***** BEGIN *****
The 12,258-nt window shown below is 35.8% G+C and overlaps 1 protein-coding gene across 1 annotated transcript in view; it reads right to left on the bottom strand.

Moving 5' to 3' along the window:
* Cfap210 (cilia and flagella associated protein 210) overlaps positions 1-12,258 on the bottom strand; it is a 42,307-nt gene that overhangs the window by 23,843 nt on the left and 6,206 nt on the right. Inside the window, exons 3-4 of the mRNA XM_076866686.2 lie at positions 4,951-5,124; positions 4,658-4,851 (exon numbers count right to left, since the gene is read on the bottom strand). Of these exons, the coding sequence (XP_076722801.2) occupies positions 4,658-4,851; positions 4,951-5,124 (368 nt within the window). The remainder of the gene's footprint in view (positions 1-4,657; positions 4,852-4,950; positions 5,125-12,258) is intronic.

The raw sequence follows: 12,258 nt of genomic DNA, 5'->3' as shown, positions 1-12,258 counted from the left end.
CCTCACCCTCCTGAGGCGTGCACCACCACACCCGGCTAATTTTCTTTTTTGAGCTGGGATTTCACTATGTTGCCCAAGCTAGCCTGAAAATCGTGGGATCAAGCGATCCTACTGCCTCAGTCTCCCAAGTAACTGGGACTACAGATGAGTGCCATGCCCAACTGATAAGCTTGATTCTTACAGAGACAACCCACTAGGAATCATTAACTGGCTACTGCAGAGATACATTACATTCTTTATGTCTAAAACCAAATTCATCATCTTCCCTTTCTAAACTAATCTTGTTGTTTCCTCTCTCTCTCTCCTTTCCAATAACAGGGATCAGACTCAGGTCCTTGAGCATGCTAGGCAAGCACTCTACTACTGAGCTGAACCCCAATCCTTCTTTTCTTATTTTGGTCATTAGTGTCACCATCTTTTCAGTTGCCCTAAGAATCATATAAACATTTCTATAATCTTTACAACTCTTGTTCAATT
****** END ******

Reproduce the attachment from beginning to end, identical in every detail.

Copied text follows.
The 12,258-nt window shown below is 35.8% G+C and overlaps 1 protein-coding gene across 1 annotated transcript in view; it reads right to left on the bottom strand.

Moving 5' to 3' along the window:
* Cfap210 (cilia and flagella associated protein 210) overlaps positions 1-12,258 on the bottom strand; it is a 42,307-nt gene that overhangs the window by 23,843 nt on the left and 6,206 nt on the right. Inside the window, exons 3-4 of the mRNA XM_076866686.2 lie at positions 4,951-5,124; positions 4,658-4,851 (exon numbers count right to left, since the gene is read on the bottom strand). Of these exons, the coding sequence (XP_076722801.2) occupies positions 4,658-4,851; positions 4,951-5,124 (368 nt within the window). The remainder of the gene's footprint in view (positions 1-4,657; positions 4,852-4,950; positions 5,125-12,258) is intronic.

The raw sequence follows: 12,258 nt of genomic DNA, 5'->3' as shown, positions 1-12,258 counted from the left end.
CCTCACCCTCCTGAGGCGTGCACCACCACACCCGGCTAATTTTCTTTTTTGAGCTGGGATTTCACTATGTTGCCCAAGCTAGCCTGAAAATCGTGGGATCAAGCGATCCTACTGCCTCAGTCTCCCAAGTAACTGGGACTACAGATGAGTGCCATGCCCAACTGATAAGCTTGATTCTTACAGAGACAACCCACTAGGAATCATTAACTGGCTACTGCAGAGATACATTACATTCTTTATGTCTAAAACCAAATTCATCATCTTCCCTTTCTAAACTAATCTTGTTGTTTCCTCTCTCTCTCTCCTTTCCAATAACAGGGATCAGACTCAGGTCCTTGAGCATGCTAGGCAAGCACTCTACTACTGAGCTGAACCCCAATCCTTCTTTTCTTATTTTGGTCATTAGTGTCACCATCTTTTCAGTTGCCCTAAGAATCATATAAACATTTCTATAATCTTTACAACTCTTGTTCAATT